HR Answers: How to Recognize Work Addiction

female workaholic using laptop while floating on a lake
By Lucinda Pullinger

4 minutes

Are your employees addicted to their work, or are they just hard workers?

This article is adapted with permission from the Instant Offices blog.

The growth of technology combined with the idea that we need to work harder to achieve more is a popular concept in the modern workplace. According to a study by Techtalk, 44% of U.S. employees have admitted to checking work emails after 11 p.m. Research by Harvard Business Review also shows the average CEO works 62.5 hours a week—around 21.3 hours above the global baseline of 41.2 hours.

With smartphones, computers and apps at our fingertips, we’re able to maintain a constant connection to our work. In theory, these tools should make our workdays shorter and more efficient, but constant distractions and the inability to disconnect can lead to longer work hours and less to show for it.  This has made it increasingly easy to push beyond the 9-5, so here are some pointers on how HR professionals and credit union employees can recognize the difference between committed working habits and work addiction.

Signs of Work Addiction

According to the Bergen Work Addiction Scale, replying ‘often’ or ‘always’ to at least four of the following seven criteria may indicate a work addiction:

  1. You think of how you can free up more time to work.
  2. You spend much more time working than initially intended.
  3. You work in order to reduce feelings of guilt, anxiety, helplessness and depression.
  4. You have been told by others to cut down on work, but you haven’t listened to them.
  5. You become stressed if you are prohibited from working.
  6. You de-prioritize hobbies, leisure activities and exercise because of your work.
  7. You work so much that it has negatively influenced your health.

Impact on Employees

Work-obsessed CEOs run the risk of creating a company culture in which presenteeism reigns. In fact, a study of 29,000 working adults by American Productivity Audit revealed presenteeism costs the U.S. more than $150 billion a year.

As opposed to being absent from work, presenteeism leads to employees having lower productivity at work. They’re also likely to feel judged according to how many hours they sit at their desks rather than the quality of their output. This can lead to burnout, unhappiness and increased health issues, which end up impacting both company and employee negatively in the long run.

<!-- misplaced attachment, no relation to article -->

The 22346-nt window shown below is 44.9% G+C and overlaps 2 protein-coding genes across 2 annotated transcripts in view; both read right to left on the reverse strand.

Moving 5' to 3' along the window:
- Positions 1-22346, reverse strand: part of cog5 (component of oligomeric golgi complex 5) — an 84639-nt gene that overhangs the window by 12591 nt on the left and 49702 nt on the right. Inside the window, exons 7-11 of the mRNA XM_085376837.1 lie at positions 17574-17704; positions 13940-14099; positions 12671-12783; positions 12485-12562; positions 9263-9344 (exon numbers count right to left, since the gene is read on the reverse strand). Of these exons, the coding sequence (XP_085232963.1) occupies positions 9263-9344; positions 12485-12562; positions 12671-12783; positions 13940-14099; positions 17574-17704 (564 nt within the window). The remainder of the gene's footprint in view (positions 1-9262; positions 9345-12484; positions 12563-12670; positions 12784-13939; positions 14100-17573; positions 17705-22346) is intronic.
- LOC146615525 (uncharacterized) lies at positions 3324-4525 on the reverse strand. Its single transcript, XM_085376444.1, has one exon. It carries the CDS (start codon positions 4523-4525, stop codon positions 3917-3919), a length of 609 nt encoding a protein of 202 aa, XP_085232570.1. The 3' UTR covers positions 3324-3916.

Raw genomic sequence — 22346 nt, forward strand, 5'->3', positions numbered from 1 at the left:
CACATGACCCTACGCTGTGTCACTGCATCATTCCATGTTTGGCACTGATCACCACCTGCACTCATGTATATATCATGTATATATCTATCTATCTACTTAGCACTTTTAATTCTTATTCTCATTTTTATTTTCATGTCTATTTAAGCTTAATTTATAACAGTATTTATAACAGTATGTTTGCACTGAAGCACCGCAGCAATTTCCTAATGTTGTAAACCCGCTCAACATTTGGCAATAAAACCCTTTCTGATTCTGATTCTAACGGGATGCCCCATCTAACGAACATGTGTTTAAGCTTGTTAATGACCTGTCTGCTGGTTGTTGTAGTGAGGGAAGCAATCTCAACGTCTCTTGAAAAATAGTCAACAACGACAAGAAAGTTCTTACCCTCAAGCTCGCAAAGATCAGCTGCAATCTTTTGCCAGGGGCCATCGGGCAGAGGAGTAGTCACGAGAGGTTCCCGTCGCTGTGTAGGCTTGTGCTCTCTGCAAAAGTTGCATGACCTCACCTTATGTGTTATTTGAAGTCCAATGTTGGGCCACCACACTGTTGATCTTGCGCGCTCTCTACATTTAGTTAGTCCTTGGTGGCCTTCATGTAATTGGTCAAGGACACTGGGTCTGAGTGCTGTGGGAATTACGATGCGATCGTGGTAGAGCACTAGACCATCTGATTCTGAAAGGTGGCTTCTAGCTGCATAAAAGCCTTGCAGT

Interestingly, the state of New York is doing its part by helping to combat invasive workplace emails from dipping into employee personal time, introducing a bill that gives private workers the right to ignore emails outside of working hours. The Right to Disconnect Bill encourages employees to unplug after work and has been a topic of much discussion around worker’s rights.

Impact on Business Growth

CEOs who work too hard may have trouble delegating effectively or end up micromanaging teams, which can lead to bottlenecks. This behavior also sends the message to employees that they’re not trusted or talented enough to meet expectations, which can cause tension and unhappiness.

How to Regain the Balance

While the dedication to put in extra hours is a valuable trait, it’s important to manage a healthy work/life balance. One of the major differences between a hard worker and a workaholic are the symptoms caused by work addiction: poor health, guilt and increased stress levels. Here are a few ways to combat it: 

  1. Trust your team. For an organizational to grow successfully, it’s important to attract and retain talented employees, delegate effectively and trust them to perform tasks without you. This will free up time for you to focus on strategy and growth.
  2. Reduce distraction. Shorten meetings, set dedicated working times where people can focus and create a culture of face-to-face interaction rather than relying solely on email. According to a 2018 Udemy report, round 40% of employees believe work distraction could also be drastically reduced with flexible and remote working options.
  3. Encourage work/life balance. Implement a 40-hour work week for everyone, CEOs included, with an emphasis on results rather than hours spent at a desk. 
  4. Try a digital detox. Set the tone in your organization by normalizing the fact that employees don’t have to adopt an always-on attitude. There are several apps out there that can assist by locking your devices for a period of time. 
  5. Allow mornings to set the precedent for the rest of the day. Whether taking time to exercise, read, meditate or plan for the day, prioritize setting the tone for the hours to come every morning.
work addition infographic
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Lucinda Pullinger is global head of HR at Instant Offices. Founded in 1999, The Instant Group is a workspace innovation company that rethinks workspace on behalf of its clients injecting flexibility, reducing cost and driving enterprise performance. With offices in London, Newcastle, Berlin, Haifa, Dallas, New York, Miami, San Francisco, Hong Kong, Sydney, Singapore, and Kuala Lumpur, The Instant Group employs 230 experts and has clients in more than 150 countries.

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